Many managers across the UK and elsewhere around the world have found themselves subject to furniture at work complaints. These days, personnel tend to spend long hours at their desks, and if their work stations are not up-to-scratch, they can suffer a range of ill-effects.
It is only by paying keen attention to furniture at work and making sure that staff members use the items correctly that firms can minimize the risk of these complications occurring.
Highlighting the dangers to workers’ health that arise from sitting at desks for extended stretches of time, a new study has suggested that office-related inertia can lead to a number of undesirable effects on the human body.
A team at the Pennington Biomedical Research Centre found that sitting for as little as four hours at a time is associated with adverse levels of waist circumference, body mass index, and HDL cholesterol levels, among other things. The researches published their findings in the British Journal of Sports Medicine.
The scientist also discovered that even physically active participants such as runners were not immune to the negative effects of sitting time.
Author of the study Amanda Stain, a postdoctoral research fellow at Pennington, noted that sitting has become a hot topic over recent times. She remarked: “It’s really started blowing up in the literature in the past couple of decades. But this is one of the first papers to come out to show that not only are people sitting a lot, but people who sit a lot have worse health profiles.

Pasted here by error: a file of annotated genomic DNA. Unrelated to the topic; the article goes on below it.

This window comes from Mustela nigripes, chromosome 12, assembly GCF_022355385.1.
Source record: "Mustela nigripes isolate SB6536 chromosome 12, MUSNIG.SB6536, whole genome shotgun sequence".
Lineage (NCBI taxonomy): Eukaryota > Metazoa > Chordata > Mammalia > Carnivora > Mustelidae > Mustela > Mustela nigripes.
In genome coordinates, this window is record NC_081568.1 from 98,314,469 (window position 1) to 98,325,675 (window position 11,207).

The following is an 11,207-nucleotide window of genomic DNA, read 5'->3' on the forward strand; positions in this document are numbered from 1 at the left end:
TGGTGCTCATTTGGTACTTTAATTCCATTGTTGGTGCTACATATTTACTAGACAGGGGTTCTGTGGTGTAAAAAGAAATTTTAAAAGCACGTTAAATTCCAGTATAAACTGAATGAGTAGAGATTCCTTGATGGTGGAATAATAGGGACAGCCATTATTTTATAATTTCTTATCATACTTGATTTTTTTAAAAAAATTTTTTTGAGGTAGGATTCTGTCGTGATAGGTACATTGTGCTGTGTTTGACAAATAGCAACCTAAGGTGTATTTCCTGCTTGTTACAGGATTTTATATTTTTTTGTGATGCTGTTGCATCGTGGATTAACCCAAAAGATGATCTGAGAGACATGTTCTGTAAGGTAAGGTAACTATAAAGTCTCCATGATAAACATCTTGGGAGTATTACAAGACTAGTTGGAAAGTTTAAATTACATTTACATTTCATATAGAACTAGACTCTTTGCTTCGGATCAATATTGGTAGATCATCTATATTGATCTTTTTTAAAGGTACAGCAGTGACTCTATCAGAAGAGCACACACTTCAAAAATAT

”She went on to concede that there is no definitive answer to this problem yet. She stated: “Some scientists will have people stand every 15 or 30 minutes and try to walk around the office, go pick up paper from the printer, or go visit a colleague to try to interrupt the sitting. Other offices are starting to use walking or standing desks. We don’t know whether those are effective or appealing to employers, but it definitely seems to be becoming popular. “MS Stain hopes that the research will prompt a change in thinking among business leaders.
The fact is, most office-based roles require workers to be at their desks for most of the day. Whether they are checking their emails, writing documents, filling in data, conducting research or engaging in other similar activities, personnel need to be within reach of their computers.
However, by encouraging their staff members to get up and move around from time to time, bosses may be able to minimize the ill-effects of sitting down. Meanwhile, managers may also benefit from conducting furniture at work reviews. Comfortable seating that promotes good posture is essential. Without these items, employees can quickly develop a range of musculoskeletal problems.
Adapting offices and working styles to benefit the health and wellbeing of personnel does require an investment in terms of time and resources. However, this could well prove to be a savvy investment. After all, a healthy workforce can be more productive, which is good news for companies’ bottom lines.
About the author – Anna Longdin is a freelance blogger who contributes regularly to a wide range of office furniture sites, including Furniture At Work™.